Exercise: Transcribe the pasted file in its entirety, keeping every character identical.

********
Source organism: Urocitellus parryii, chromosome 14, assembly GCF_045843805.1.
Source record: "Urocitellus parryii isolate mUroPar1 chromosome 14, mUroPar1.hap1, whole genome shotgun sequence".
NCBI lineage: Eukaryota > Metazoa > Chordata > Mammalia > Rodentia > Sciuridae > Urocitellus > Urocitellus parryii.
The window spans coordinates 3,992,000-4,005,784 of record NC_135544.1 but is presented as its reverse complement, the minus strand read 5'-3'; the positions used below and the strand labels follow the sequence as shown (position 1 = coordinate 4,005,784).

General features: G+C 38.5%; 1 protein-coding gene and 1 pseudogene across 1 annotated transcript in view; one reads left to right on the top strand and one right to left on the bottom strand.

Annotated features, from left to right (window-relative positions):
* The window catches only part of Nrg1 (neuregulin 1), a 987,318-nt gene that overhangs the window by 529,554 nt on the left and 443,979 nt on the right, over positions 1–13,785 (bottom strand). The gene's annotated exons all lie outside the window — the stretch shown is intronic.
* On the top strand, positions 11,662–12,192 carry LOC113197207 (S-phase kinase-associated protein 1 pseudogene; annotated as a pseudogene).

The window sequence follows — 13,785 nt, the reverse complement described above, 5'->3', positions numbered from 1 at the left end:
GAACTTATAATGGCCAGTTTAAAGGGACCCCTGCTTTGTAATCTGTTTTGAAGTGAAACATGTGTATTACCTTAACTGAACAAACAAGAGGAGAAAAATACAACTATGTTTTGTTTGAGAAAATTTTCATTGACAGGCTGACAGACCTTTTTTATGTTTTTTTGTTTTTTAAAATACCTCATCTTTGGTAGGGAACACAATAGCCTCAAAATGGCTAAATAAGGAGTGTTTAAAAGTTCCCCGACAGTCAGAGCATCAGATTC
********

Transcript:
Source organism: Urocitellus parryii, chromosome 14, assembly GCF_045843805.1.
Source record: "Urocitellus parryii isolate mUroPar1 chromosome 14, mUroPar1.hap1, whole genome shotgun sequence".
NCBI lineage: Eukaryota > Metazoa > Chordata > Mammalia > Rodentia > Sciuridae > Urocitellus > Urocitellus parryii.
The window spans coordinates 3,992,000-4,005,784 of record NC_135544.1 but is presented as its reverse complement, the minus strand read 5'-3'; the positions used below and the strand labels follow the sequence as shown (position 1 = coordinate 4,005,784).

General features: G+C 38.5%; 1 protein-coding gene and 1 pseudogene across 1 annotated transcript in view; one reads left to right on the top strand and one right to left on the bottom strand.

Annotated features, from left to right (window-relative positions):
* The window catches only part of Nrg1 (neuregulin 1), a 987,318-nt gene that overhangs the window by 529,554 nt on the left and 443,979 nt on the right, over positions 1–13,785 (bottom strand). The gene's annotated exons all lie outside the window — the stretch shown is intronic.
* On the top strand, positions 11,662–12,192 carry LOC113197207 (S-phase kinase-associated protein 1 pseudogene; annotated as a pseudogene).

The window sequence follows — 13,785 nt, the reverse complement described above, 5'->3', positions numbered from 1 at the left end:
GAACTTATAATGGCCAGTTTAAAGGGACCCCTGCTTTGTAATCTGTTTTGAAGTGAAACATGTGTATTACCTTAACTGAACAAACAAGAGGAGAAAAATACAACTATGTTTTGTTTGAGAAAATTTTCATTGACAGGCTGACAGACCTTTTTTATGTTTTTTTGTTTTTTAAAATACCTCATCTTTGGTAGGGAACACAATAGCCTCAAAATGGCTAAATAAGGAGTGTTTAAAAGTTCCCCGACAGTCAGAGCATCAGATTC